Labor Commissioner Gary Molloy has directed his employees not to attend to Virgin Islanders who visit the department, citing Covid-19. By VI LEGISLATURE
Labor Commissioner Gary Molloy won't allow employees to go outside to address burdened and struggling unemployed Virgin Islanders, some of whom for months haven't received a dime of unemployment benefits. His reason? Covid-19, of course.
The commissioner told the Consortium's Ernice Gilbert on Tuesday, "I know firsthand what it is like to be unemployed and not know how the bills would be paid. I was fortunate however, to know that I would eat even if it was one meal a day."
Yet Virgin Islanders stand in the hot sun outside the Labor department's offices, tired, broke and frustrated because they are not receiving answers when they call the phone, and employees can't attend to them because the commissioner has explicitly directed against it. In fact you could be written up for disregarding the directive, according to an employee of the department, speaking to VIC on the condition of anonymity Tuesday, fearing backlash.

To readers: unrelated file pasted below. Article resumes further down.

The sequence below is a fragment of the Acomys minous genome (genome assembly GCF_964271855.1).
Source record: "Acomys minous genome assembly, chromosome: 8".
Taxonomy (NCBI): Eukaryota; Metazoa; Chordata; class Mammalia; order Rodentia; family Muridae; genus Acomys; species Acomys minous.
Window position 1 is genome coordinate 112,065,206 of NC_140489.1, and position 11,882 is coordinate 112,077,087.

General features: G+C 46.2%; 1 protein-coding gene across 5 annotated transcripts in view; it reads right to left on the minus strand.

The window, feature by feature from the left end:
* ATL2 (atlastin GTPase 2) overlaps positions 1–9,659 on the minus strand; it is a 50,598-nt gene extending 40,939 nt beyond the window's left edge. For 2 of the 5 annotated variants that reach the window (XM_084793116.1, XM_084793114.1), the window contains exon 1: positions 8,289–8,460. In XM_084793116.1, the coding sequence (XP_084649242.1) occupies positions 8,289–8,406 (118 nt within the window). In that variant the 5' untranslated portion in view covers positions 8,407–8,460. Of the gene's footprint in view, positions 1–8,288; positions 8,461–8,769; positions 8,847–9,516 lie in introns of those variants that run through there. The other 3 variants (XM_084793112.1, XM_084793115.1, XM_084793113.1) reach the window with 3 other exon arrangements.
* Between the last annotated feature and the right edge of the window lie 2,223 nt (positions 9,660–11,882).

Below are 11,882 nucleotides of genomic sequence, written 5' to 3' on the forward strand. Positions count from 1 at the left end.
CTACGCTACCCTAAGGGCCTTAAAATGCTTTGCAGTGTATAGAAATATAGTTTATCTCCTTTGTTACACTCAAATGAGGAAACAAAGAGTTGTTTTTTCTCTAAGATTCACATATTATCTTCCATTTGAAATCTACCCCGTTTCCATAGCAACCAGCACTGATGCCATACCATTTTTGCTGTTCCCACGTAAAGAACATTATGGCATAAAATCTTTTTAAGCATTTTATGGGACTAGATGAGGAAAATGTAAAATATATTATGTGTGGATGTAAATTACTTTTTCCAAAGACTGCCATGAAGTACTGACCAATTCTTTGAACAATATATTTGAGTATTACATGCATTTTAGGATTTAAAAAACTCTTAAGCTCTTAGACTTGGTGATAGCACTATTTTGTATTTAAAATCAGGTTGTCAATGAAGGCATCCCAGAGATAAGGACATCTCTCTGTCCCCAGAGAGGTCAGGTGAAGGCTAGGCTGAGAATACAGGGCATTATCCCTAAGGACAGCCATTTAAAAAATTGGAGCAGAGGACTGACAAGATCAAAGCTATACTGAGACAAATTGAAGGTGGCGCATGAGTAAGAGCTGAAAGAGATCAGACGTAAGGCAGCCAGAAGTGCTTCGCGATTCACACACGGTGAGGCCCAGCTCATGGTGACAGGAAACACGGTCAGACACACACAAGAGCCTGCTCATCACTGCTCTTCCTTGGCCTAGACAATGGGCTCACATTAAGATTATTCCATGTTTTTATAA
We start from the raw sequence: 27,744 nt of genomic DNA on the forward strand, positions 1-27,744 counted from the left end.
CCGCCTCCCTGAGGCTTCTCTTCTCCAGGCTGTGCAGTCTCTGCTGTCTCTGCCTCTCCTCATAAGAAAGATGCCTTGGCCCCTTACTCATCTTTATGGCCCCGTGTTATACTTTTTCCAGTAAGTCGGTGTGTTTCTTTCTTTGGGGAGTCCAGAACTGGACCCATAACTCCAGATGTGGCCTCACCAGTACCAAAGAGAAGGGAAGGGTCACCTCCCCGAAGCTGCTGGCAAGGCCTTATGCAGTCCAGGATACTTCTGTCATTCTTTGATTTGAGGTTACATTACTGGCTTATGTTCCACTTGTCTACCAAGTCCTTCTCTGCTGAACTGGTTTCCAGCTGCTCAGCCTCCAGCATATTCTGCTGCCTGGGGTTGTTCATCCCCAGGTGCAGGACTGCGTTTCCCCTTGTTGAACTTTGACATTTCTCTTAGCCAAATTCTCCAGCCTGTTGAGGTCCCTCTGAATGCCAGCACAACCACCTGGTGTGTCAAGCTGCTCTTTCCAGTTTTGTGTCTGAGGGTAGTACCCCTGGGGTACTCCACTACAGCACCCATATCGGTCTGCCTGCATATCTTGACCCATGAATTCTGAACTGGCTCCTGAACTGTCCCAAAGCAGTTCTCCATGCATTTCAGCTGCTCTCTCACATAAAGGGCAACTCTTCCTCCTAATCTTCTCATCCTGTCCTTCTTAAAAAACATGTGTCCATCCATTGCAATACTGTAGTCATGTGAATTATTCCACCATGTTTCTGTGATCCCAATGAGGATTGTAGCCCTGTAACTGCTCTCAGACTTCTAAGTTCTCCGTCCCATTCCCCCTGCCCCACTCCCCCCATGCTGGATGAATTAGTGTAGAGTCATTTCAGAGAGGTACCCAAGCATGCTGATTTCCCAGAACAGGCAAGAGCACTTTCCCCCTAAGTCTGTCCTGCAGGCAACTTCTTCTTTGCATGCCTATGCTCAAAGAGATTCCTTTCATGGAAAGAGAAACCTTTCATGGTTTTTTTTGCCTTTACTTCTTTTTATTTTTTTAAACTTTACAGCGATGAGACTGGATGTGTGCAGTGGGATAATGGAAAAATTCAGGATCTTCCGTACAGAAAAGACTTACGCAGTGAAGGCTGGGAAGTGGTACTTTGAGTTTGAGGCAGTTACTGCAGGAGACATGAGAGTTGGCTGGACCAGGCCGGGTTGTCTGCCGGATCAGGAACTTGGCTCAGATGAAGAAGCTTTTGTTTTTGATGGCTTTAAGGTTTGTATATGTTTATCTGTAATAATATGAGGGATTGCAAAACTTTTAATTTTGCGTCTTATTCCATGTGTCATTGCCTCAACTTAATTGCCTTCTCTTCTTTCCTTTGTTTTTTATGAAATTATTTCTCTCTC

Where is the compassion? Where is the "I-know-first-hand-what-it-is-like" consideration? Missing. How about erecting a tent outside and placing at least two employees whose job would be to address concerns? These employees would wear masks and residents would also be required to wear masks. Every department needs to go the extra mile in these difficult times.
For months, Virgin Islanders have been calling this publication with complaints. These Virgin Islanders, who have earned their unemployment benefits after working sometimes years without pause, need better treatment.
The department said it received 232,000 phone calls between July and Sept. 18. Yet, Molloy has failed to hire the employees necessary to meet demand. Instead, he complains: "There's nothing that we can do in moving it faster," he told Mr. Gilbert.
There are many things you can do to improve the department's service to the people, commissioner. Start by hiring many, many more employees to handle the inundation of claims.
On Wednesday, a senior citizen called the Consortium seeking help. She said she went to a FirstBank branch to use the bank's phone, as her own phone, she said, was cut because she didn't have funds to pay the bill. Impacted by the pandemic, she sought to learn when would 2018 tax refunds be paid.
This senior citizen is one of many Virgin Islanders young and old struggling during these trying times. And the role of the government is to help minimize the impact as much as possible, not add to the stress.